Cyclocross and Gravelbiking (Recreational) This has to be the most physically intense sport ever invented. It's high speed bicycle racing on a short off road course or riding the off pavement rides on gravel like :The Dirty Kanza". We also have a dedicated Racing forum for the Cyclocross Hard Core Racers.

Alloy vs Carbon for gravel

Old 12-14-18, 11:56 PM
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nemeseri
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Alloy vs Carbon for gravel

I'm about to buy my first gravel bike and I'm looking for recommendations on material. I've an alloy and a carbon road bike. I do feel the difference between the framesets, but I've never find the alloy frameset bad or harsh. It's responsive and lively. I prefer my carbon bike because it's lighter and feels stiffer, but I don't have issues with comfort on the alloy bike either.

On gravel, I think that the comfort must come mainly from the tires. I find it hard to believe that there is a huge difference between frames when you run your tires <40psi. Also I see a lot of riders running alloy or steel bikes on gravel... at least more than on road...

Any first hand experiences are welcome
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Old 12-15-18, 12:09 PM
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If I were racing on gravel, I'd take a serious look at carbon. However, all my first-hand experience is on aluminum and steel.

As I think about it, my first cut might be to decide whether I wanted racing versus endurance geometry.
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Old 12-15-18, 06:14 PM
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If I were building a gravel bike today, it would be built around either a Rodeo Labs Flaanimal 4.1, or a Ritchey Outback (as I have 11k miles on a Swiss Cross, and no complaints.)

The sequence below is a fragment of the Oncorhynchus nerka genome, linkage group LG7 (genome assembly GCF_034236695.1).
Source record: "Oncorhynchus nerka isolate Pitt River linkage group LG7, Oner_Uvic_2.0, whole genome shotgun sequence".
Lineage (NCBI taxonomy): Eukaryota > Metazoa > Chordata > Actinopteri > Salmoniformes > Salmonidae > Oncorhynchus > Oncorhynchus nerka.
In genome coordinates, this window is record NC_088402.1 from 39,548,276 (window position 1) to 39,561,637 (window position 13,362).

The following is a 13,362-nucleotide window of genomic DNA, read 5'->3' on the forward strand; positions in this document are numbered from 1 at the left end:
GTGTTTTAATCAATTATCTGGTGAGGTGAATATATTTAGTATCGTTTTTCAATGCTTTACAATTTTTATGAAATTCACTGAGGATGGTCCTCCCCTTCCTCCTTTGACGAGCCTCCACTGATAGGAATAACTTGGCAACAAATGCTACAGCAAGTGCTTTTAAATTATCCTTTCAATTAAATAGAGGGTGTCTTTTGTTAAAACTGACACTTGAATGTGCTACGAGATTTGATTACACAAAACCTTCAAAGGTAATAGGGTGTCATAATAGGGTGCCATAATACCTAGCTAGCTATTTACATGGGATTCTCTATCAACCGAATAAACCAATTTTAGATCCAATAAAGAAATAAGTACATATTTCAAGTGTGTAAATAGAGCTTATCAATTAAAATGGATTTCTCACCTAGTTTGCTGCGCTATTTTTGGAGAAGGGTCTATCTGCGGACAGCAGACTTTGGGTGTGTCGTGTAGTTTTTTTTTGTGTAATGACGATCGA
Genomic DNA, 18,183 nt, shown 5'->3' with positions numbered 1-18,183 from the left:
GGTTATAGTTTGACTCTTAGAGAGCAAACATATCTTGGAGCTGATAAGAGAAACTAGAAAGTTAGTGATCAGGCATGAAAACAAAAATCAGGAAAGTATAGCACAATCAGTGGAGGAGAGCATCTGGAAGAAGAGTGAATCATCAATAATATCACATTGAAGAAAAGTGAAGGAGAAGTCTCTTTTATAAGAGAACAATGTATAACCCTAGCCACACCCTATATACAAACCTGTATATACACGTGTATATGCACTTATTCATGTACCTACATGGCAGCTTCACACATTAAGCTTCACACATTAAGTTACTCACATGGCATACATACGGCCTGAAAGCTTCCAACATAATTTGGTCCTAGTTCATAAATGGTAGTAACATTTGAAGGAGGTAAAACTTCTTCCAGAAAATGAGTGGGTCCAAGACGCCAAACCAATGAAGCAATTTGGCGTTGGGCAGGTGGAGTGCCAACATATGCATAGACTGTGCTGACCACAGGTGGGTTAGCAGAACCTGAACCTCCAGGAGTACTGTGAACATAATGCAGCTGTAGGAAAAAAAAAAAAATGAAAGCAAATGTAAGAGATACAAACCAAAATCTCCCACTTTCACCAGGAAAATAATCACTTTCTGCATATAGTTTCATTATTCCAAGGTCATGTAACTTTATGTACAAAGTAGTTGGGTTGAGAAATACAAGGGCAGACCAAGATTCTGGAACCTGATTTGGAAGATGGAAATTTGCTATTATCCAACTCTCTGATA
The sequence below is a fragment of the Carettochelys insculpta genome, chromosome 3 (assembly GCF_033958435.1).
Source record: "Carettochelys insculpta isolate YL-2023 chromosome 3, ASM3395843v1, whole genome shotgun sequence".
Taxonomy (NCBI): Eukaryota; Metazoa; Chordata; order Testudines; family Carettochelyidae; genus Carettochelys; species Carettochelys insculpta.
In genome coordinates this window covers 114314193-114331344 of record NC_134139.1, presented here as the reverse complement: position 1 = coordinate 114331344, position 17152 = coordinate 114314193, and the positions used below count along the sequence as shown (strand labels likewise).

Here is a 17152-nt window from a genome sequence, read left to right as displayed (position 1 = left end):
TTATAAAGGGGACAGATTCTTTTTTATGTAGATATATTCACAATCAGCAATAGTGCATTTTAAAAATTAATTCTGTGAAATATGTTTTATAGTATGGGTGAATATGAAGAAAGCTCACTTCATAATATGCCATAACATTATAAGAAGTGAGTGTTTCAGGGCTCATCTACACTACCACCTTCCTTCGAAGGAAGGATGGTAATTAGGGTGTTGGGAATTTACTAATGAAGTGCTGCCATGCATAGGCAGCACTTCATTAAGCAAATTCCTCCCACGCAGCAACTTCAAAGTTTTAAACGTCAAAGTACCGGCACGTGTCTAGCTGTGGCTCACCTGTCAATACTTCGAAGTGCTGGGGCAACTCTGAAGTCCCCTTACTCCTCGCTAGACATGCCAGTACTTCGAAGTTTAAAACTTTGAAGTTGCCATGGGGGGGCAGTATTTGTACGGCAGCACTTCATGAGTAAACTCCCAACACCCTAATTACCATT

So I'mma say steel.
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Old 12-15-18, 07:33 PM
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In general, a carbon bike will be lighter.

If you want a light build then carbon frame, bars, seatpost, etc are the way to go.

Light is relative though. My Niner is 20 lb and that's considered light for a gravel bike.


-Tim-
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Old 12-15-18, 07:38 PM
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My Ritchey is under 24lbs, and I made no effort to make it light-- it's got a Surly steel fork (2.2lbs on it's own,) a Selle Anatomica saddle, 180/160 brakes, and a honkin' 10-42 cassette. It could be 4-5lbs lighter quite easily, if I cared at all.
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Old 12-15-18, 08:04 PM
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I did say, "In general."

I have a 15.6 lb steel fixed gear bike. Custom frame, True Temper S3 tubes. So there is no doubt in my mind that a light steel gravel bike could be done.

Generally speaking however, it is going to be easier to do light build with a carbon frame than with steel.
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Old 12-16-18, 12:37 AM
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Originally Posted by nemeseri View Post